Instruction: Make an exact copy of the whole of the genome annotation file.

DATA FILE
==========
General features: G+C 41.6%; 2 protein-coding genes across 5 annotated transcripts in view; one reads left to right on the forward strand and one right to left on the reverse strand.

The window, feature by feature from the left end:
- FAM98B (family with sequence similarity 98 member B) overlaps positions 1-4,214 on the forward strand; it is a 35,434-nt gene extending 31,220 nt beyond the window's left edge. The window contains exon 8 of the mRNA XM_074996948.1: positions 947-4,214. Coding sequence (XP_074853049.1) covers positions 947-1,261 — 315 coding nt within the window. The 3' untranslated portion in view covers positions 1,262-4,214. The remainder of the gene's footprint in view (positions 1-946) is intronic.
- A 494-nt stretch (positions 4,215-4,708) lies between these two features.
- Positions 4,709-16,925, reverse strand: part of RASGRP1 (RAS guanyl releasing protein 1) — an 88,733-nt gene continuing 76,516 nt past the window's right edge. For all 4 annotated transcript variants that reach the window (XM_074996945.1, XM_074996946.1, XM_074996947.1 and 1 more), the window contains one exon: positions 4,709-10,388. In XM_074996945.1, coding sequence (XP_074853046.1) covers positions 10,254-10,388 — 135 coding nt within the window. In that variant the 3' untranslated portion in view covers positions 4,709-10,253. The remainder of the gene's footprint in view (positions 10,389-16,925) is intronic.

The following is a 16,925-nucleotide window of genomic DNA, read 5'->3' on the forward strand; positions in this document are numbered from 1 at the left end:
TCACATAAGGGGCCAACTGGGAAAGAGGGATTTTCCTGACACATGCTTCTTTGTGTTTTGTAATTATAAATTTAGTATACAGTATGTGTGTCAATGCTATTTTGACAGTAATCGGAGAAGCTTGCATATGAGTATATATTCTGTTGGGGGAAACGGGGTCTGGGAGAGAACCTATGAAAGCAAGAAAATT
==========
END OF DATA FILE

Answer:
General features: G+C 41.6%; 2 protein-coding genes across 5 annotated transcripts in view; one reads left to right on the forward strand and one right to left on the reverse strand.

The window, feature by feature from the left end:
- FAM98B (family with sequence similarity 98 member B) overlaps positions 1-4,214 on the forward strand; it is a 35,434-nt gene extending 31,220 nt beyond the window's left edge. The window contains exon 8 of the mRNA XM_074996948.1: positions 947-4,214. Coding sequence (XP_074853049.1) covers positions 947-1,261 — 315 coding nt within the window. The 3' untranslated portion in view covers positions 1,262-4,214. The remainder of the gene's footprint in view (positions 1-946) is intronic.
- A 494-nt stretch (positions 4,215-4,708) lies between these two features.
- Positions 4,709-16,925, reverse strand: part of RASGRP1 (RAS guanyl releasing protein 1) — an 88,733-nt gene continuing 76,516 nt past the window's right edge. For all 4 annotated transcript variants that reach the window (XM_074996945.1, XM_074996946.1, XM_074996947.1 and 1 more), the window contains one exon: positions 4,709-10,388. In XM_074996945.1, coding sequence (XP_074853046.1) covers positions 10,254-10,388 — 135 coding nt within the window. In that variant the 3' untranslated portion in view covers positions 4,709-10,253. The remainder of the gene's footprint in view (positions 10,389-16,925) is intronic.

The following is a 16,925-nucleotide window of genomic DNA, read 5'->3' on the forward strand; positions in this document are numbered from 1 at the left end:
TCACATAAGGGGCCAACTGGGAAAGAGGGATTTTCCTGACACATGCTTCTTTGTGTTTTGTAATTATAAATTTAGTATACAGTATGTGTGTCAATGCTATTTTGACAGTAATCGGAGAAGCTTGCATATGAGTATATATTCTGTTGGGGGAAACGGGGTCTGGGAGAGAACCTATGAAAGCAAGAAAATT